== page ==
Pickling involves the brining and marinating of fruit or vegetables, and allows for short term storage. A brine is a solution of vinegar, water, salt and sugar and is used as the pickling liquid.
It’s important to note quick pickles must be stored in the fridge to last up to 2 to 3 weeks as the method is only suitable for short-term storage. Canning and longer fermentation methods can be used for long-term preservation and storage of fruits and vegetables.

Pretty much any fruit or vegetable you can think of is able to be pickled. You can make quick pickled vegetables like cauliflower, squash, mushrooms, broccoli, or fruit such as figs, melon, cherries, and peaches. Pickling fruits and vegetables creates an acidic result that adds an interesting but delicious dimension to any recipe like burgers, salads or a lovely cheese board. The quick pickling method brings new life to an ingredient creating a completely new flavour but also provides a great way to extend the shelf life of a seasonal product that is momentarily in abundance.

“Pretty much any fruit or vegetable you can think of is able to be pickled.”

1. Pick your pickle

Besides picking which fruit or vegetable you want to pickle, you should also consider the shape you chop or slice the ingredient to, and the flavours you would like to add to compliment the main ingredient in the form of herbs and spices. For crunchy, tough vegetables like carrots and radishes, you’ll want to slice thinly to allow maximum absorbance of the pickling liquid. Alternatively if you’d like to keep them whole or in larger chunks, you can also par-boil them before beginning the pickling process. Once chosen, add all of the ingredients to a lidded non-reactive container (like a glass jar or ceramic vessel). 


2. Pick your vinegar

Just as there are countless vegetables to pickle, there are also plenty of options when it comes to picking the right vinegar for your brine. You can simply use what you’ve got, or experiment with different kinds for different vegetables. White vinegar is the most basic, all-purpose option for quick pickles. However, you can use rice vinegar, apple cider, champagne vinegar or even sweeter varieties like balsamic.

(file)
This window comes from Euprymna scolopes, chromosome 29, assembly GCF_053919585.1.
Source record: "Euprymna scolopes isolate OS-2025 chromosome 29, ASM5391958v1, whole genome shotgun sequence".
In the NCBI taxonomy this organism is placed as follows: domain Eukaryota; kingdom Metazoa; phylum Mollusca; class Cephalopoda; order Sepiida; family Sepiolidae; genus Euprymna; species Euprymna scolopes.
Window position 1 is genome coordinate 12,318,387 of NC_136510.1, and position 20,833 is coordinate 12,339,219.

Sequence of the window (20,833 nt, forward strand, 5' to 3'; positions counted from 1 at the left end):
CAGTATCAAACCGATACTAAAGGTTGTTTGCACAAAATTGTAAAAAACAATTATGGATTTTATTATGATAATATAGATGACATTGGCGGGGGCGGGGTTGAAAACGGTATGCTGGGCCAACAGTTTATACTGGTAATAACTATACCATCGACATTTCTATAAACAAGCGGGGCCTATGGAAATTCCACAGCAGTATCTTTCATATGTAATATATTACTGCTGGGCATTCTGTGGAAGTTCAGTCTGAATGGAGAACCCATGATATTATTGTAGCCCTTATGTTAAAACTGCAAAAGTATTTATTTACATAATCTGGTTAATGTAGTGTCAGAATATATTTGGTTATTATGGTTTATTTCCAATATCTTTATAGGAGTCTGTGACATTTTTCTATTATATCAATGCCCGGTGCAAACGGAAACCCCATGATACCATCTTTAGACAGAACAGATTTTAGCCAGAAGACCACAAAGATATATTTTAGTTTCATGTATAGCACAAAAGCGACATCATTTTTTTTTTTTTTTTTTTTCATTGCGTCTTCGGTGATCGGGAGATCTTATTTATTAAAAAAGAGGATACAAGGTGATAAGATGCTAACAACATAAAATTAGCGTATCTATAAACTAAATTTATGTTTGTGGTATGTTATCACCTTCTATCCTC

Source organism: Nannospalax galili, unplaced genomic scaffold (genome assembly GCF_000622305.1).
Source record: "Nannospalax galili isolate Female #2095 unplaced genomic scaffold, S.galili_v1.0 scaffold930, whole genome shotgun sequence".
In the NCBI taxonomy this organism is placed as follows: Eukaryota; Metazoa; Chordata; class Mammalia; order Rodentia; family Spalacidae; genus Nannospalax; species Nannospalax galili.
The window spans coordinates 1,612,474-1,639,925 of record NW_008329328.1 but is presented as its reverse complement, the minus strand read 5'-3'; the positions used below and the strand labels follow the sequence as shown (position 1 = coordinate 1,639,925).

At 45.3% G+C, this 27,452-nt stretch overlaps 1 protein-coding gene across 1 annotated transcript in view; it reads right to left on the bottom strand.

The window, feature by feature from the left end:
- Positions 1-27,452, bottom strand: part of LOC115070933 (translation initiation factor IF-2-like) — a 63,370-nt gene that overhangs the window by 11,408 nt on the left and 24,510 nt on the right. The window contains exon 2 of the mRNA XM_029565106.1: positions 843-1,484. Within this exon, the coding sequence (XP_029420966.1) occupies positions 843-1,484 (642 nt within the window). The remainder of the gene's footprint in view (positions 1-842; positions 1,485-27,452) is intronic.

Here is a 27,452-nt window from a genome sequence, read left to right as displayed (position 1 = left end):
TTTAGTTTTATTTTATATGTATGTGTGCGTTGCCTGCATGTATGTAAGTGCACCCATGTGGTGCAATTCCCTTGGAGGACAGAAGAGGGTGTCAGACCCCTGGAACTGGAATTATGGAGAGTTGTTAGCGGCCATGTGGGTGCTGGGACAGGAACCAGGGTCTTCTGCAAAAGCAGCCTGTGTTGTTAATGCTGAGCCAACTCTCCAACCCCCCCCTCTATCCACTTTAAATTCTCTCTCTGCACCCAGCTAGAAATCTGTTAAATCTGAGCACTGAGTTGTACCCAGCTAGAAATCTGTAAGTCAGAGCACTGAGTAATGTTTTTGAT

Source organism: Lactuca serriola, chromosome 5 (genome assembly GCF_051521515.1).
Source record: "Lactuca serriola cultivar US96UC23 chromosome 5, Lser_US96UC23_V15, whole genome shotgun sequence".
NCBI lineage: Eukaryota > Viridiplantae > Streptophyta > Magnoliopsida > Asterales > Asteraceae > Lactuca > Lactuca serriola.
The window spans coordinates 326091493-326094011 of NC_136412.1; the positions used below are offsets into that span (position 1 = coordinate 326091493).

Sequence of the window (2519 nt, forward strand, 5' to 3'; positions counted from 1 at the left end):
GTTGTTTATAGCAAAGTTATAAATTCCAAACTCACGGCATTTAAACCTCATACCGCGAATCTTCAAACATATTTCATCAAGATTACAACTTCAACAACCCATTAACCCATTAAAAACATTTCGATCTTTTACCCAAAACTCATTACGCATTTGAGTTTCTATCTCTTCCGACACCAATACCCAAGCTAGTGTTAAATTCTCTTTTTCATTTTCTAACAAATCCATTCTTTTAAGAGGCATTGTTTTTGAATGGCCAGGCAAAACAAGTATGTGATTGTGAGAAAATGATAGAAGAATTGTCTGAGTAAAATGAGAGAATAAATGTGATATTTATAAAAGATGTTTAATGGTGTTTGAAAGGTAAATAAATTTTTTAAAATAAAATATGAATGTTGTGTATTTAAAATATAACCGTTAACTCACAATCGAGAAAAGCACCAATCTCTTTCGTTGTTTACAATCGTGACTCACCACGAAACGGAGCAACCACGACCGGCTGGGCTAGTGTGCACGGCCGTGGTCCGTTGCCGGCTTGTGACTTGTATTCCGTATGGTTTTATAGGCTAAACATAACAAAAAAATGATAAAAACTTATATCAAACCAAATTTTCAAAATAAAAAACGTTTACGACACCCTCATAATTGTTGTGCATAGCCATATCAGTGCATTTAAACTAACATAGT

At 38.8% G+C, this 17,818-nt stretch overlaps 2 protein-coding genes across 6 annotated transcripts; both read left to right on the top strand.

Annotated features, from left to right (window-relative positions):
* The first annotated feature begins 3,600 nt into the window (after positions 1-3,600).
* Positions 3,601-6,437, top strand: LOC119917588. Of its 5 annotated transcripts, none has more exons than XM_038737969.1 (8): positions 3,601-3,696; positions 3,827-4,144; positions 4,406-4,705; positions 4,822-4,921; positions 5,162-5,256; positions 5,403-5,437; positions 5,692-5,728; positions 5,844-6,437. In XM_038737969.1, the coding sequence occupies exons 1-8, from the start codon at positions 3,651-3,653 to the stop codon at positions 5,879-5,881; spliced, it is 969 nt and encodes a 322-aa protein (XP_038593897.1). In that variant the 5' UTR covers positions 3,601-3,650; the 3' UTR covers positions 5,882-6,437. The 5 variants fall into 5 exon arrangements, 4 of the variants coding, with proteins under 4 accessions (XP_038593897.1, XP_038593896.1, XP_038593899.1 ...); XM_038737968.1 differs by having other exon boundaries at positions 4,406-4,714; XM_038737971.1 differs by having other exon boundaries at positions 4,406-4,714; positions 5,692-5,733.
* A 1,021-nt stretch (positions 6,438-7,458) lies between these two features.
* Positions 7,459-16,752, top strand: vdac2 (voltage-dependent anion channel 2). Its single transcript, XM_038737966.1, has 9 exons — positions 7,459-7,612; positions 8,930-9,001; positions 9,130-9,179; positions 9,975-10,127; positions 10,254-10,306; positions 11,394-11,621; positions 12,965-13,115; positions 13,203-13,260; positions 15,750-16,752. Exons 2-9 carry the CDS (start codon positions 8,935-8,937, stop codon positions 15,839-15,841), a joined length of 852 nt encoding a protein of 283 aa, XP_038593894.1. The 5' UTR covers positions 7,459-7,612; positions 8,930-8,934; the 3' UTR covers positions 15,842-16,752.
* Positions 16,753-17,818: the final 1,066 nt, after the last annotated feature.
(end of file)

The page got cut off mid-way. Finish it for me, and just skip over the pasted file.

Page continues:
3. Prepare the brine

First, heat water in either a kettle or on the stove until the first bubbles start to appear. Off the heat, stir in the salt until dissolved, and then stir in the vinegar. Adding the vinegar at this stage helps to cool the brine down. Pour the brine liquid over the ingredients until they’re covered. You may not use all of the liquid.


4. Let it pickle

Next, let the jars and their contents cool to room temperature, then seal them shut and transfer them to the refrigerator. Let them pickle for at least one hour before digging in! The longer you leave them to pickle, the more the flavours will develop. Experiment with leaving them for different lengths of time so you can see this for yourself.

Here’s a simple recipe to get you started, this can be easily adapted to suit your fruit or vegetable of choice!

Thyme Pickled Shallots

The Brine
1 cup water
1 cup cider vinegar
2 tsp Salt
1 tsp Sugar

The Pickle
1 large Shallot or red onion
5 sprigs fresh thyme
1 tbsp black peppercorns

* All images used are stock images

Julia Ripard

Julia Ripard

Homecook, writer and good-food enthusiast. Julia takes from her experience in the kitchen - running her own wine bar in Valletta, to help create relatable and genuine food stories.

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